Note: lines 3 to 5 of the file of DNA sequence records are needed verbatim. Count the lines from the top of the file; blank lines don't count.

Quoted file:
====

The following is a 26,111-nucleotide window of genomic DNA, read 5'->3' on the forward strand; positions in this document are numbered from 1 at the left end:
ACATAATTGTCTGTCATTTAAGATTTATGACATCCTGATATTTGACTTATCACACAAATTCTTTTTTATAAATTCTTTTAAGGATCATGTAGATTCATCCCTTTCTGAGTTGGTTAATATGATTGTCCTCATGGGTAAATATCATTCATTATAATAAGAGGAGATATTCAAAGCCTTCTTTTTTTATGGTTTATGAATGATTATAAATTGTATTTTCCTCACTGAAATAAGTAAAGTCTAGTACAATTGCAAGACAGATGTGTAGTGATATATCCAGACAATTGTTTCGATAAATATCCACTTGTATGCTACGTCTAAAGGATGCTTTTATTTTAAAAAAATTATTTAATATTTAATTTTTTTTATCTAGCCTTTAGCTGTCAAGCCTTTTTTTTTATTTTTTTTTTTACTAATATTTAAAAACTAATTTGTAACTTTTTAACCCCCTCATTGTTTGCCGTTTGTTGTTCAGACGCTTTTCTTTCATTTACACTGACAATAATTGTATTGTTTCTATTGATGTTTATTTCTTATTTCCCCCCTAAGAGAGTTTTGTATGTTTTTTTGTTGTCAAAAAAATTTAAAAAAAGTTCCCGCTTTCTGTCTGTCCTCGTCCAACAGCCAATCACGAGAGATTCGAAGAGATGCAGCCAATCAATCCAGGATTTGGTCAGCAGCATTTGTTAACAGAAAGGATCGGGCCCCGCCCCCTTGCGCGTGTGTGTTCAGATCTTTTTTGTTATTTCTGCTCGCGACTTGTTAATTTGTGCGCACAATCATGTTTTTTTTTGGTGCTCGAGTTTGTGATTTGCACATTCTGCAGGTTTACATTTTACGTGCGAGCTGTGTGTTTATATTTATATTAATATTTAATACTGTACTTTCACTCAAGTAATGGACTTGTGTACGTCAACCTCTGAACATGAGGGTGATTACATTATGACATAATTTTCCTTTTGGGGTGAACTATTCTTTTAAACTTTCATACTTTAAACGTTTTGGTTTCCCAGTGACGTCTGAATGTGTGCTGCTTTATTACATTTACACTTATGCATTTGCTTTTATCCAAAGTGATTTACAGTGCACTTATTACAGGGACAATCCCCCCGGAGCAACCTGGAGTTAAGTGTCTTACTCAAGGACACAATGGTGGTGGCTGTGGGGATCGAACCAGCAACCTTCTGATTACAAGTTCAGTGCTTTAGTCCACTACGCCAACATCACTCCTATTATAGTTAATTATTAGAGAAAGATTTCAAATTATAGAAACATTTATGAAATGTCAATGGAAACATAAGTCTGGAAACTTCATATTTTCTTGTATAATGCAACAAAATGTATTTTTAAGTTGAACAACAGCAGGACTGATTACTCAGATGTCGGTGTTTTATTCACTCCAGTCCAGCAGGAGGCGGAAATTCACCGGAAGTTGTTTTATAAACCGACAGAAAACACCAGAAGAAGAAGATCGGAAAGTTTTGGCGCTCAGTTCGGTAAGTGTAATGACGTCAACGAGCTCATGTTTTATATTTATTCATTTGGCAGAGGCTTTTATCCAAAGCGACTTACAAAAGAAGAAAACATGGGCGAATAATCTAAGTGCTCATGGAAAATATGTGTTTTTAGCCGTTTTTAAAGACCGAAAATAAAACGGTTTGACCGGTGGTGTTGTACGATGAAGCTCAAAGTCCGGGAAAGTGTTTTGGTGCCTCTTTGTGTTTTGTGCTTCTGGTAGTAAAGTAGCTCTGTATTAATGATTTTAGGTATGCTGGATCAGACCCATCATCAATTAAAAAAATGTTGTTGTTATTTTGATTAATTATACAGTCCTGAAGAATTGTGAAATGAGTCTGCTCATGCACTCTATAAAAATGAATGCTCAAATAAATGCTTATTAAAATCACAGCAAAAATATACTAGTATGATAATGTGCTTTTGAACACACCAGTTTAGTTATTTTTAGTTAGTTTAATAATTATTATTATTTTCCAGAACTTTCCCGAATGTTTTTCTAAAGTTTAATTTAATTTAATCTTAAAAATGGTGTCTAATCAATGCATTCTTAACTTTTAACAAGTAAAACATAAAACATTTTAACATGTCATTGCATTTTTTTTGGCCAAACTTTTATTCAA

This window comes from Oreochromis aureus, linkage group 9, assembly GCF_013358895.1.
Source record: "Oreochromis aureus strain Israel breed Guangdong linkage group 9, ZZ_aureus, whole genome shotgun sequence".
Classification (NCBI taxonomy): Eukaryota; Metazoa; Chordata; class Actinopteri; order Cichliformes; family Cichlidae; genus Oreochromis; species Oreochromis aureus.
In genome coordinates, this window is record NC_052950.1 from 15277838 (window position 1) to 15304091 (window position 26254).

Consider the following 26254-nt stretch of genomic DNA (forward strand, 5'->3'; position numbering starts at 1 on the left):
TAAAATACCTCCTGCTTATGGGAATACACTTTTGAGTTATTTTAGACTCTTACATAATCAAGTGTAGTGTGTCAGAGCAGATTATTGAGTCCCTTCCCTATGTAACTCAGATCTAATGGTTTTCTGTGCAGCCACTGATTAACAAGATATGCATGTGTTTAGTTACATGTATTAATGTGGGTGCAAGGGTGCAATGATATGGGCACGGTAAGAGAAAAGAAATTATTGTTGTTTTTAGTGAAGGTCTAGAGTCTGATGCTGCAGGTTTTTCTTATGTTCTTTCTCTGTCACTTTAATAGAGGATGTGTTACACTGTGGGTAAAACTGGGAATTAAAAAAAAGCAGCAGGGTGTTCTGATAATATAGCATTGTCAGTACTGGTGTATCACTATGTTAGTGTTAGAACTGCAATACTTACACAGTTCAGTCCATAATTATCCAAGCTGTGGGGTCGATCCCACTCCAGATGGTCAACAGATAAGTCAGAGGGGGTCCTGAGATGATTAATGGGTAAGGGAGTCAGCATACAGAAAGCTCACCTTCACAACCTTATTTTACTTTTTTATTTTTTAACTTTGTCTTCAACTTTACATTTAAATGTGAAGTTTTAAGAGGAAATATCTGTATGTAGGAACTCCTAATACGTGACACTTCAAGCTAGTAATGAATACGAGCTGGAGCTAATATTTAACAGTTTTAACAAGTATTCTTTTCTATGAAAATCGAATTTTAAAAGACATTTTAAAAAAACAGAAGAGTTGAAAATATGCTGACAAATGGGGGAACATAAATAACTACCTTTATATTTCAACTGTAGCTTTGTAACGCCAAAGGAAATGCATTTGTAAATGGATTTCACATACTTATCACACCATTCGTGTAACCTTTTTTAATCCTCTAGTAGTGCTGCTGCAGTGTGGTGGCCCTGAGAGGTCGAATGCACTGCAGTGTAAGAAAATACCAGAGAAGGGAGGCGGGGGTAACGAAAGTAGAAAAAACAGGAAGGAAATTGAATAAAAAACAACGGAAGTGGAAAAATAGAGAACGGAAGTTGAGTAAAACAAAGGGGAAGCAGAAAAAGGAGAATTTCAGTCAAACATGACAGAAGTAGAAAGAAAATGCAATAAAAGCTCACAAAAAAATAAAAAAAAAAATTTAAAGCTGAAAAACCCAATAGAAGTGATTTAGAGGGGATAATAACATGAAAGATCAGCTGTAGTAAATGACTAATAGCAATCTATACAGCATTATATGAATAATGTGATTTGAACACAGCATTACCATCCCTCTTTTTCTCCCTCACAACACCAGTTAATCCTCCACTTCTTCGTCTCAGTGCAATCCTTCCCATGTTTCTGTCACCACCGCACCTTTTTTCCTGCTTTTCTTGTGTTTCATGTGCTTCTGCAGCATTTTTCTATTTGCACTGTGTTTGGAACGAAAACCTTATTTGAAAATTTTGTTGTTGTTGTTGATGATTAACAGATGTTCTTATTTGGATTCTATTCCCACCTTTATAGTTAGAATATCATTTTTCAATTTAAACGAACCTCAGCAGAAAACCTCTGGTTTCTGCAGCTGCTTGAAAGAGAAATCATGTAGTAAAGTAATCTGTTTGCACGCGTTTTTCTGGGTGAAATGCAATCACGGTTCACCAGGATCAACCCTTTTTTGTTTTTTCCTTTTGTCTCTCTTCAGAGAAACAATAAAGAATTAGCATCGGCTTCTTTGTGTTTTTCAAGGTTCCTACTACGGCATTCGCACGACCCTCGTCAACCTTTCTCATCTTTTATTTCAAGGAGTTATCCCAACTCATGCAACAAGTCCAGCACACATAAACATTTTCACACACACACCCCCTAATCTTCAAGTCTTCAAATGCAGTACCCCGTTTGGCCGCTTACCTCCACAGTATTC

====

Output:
This window comes from Oreochromis aureus, linkage group 9, assembly GCF_013358895.1.
Source record: "Oreochromis aureus strain Israel breed Guangdong linkage group 9, ZZ_aureus, whole genome shotgun sequence".
Classification (NCBI taxonomy): Eukaryota; Metazoa; Chordata; class Actinopteri; order Cichliformes; family Cichlidae; genus Oreochromis; species Oreochromis aureus.